CarPlay has gone from a niche upgrade option to a standard standard feature in new cars, replacing bulky radio user interfaces with a design very familiar to iPhone users. But before Apple released CarPlay in the wild, the world presented a very different design for Apple's infotainment function under a different name.
Eddy Cue screened "iOS in the car" at WWDC 2013 as a new feature of iOS 7 – a software update that changed the way iPhone and iPad software was designed. Detailed demonstrations of exposed cars allowed you to try iOS in the car (this would not happen for a year), but Cue shared a preview of iOS in the car through a series of slides shown on stage.
"And if you could have iOS on the screen built into your car," launched Eddy Cue 15 minutes before the end of the 2-hour keynote. "When you phone, it sounds like something like that," continued Cue.
"Something like that" was right. Almost every infotainment design decision would be modified before its actual delivery a year later, including its name.
The home screen inspired the iPhone lock screen with its big clock above the date would be replaced by an application icons grid to launch applications similar to those of the iPhone. Familiarity has defeated the more original concept. We do not know how the redesigned mosaic application launcher would have been scaled for additional applications.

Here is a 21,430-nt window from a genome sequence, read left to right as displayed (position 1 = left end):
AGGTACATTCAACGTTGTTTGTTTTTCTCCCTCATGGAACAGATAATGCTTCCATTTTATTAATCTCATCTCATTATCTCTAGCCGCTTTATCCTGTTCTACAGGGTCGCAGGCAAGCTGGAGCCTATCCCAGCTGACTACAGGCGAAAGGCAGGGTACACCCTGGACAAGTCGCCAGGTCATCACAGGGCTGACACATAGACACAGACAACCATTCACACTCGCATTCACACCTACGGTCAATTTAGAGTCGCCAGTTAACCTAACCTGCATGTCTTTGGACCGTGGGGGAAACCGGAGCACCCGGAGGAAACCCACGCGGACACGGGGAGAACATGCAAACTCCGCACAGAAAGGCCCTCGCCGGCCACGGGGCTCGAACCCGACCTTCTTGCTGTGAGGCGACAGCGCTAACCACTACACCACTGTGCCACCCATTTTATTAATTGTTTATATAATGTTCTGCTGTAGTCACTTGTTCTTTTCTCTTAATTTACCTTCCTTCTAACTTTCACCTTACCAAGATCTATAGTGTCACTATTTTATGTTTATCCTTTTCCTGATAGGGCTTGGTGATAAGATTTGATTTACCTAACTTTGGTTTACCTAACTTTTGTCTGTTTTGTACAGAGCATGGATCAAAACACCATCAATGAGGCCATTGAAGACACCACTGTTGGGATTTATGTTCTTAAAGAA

In addition, the virtual home button centered at the bottom would be moved to the bottom-most accessible corner on the driver's side (depending on the country). The lower status bar also turns into a status bar aligned to the right or left (again, depending on the country), displaying only the status of the battery when it is not in use. use of the function over a wireless connection.
The brief presentation of IOS in the car included some refined animations, but consisted mainly of a slideshow of application design concepts that would evolve prior to shipping.
Here is a comparison of what Apple showed and what was shipped the following year:
Of course, it was the developer Steven Troughton-Smith who discovered the very first user interface "iOS in the car" before its actual release. STS discovered the new Home screen and the Maps application at the end of January 2014, suggesting a larger overhaul of the design of the feature.
A few weeks later, Apple announced that "iOS in the car" would be renamed "CarPlay", more compact, than we know today – joining the same screen projection technology AirPlay – with new cars delivered with CarPlay. here the end of the car. The rollout was very slow, but today, CarPlay is available in at least some models, in some versions of almost every major car brand on the road.
The aftermarket car display designers starting with Pioneer have proposed CarPlay as an upgrade to the car you already owned at the end of 2014. This made CarPlay much more accessible to consumers as there was only a few cars with optional CarPlay and buying a new car is expensive.
Preconfigured CarPlay had such advantages as turning off air conditioning fans when using Siri to improve dictation, but the CarPlay experience in the aftermarket was enough for us to review the original CarPlay experience. in 2014.
The CarPlay design has undergone many changes since its shipment. In a few months, we expect rumors of supposedly updated CarPlay experiences that were originally planned for iOS 12, a change that could mean more design changes.
But no design changes were as dramatic as the one between iOS in the car announced at WWDC 2013 and the delivery of CarPlay in iOS 7.1.
Check 9to5Mac on YouTube for more information on Apple: